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Long Term Program Development (LTPD): An Interdisciplinary Framework for Developing Athletes, Coaches, and Sport Programs

Mark Siwik, Alan Lambert, Doug Saylor, Rachael Bertram, Cara Cocchiarella, and Wade Gilbert

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Reviewing Original Research Articles Published in the International Sport Coaching Journal

Katherine E. Hirsch, Todd M. Loughead, Gordon A. Bloom, and Wade D. Gilbert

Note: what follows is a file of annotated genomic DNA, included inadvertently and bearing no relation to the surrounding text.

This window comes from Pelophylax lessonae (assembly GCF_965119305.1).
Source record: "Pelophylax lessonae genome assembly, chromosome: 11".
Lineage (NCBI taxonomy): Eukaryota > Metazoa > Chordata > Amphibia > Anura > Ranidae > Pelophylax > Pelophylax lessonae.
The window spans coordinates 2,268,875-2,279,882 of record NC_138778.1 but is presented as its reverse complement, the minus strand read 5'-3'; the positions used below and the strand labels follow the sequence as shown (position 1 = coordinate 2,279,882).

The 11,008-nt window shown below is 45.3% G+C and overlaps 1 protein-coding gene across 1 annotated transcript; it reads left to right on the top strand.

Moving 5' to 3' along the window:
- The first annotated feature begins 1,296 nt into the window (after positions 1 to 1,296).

The purpose of this commentary is to provide a broad overview of the empirical research-based articles published in the International Sport Coaching Journal from its inception in 2014 through 2020. Data from 101 publications were collected and analyzed using Arksey and O’Malley’s six-stage framework for conducting scoping reviews. Data were extracted on the size and scope of research, populations and perspectives studied, and methodologies and data collection methods used. The results show that empirical research publications grew more prominent over time (i.e., 24.0% of 2014 publications vs. 58.1% of 2020 publications) compared with other publication types. The most commonly researched topics included coach development and coach behaviors. The participants most studied were male coaches, performance sport coaches, and adult sport coaches, featuring primarily European and North American coaches. The majority of studies used a qualitative methodology with the most common research designs being phenomenological and case studies. A variety of data collection methods were used that involved one-on-one interviews and questionnaires. Several recommendations are advanced to stakeholders, including strategies to promote racial and gender diversity and to collect and report demographic data on race and coaching experience.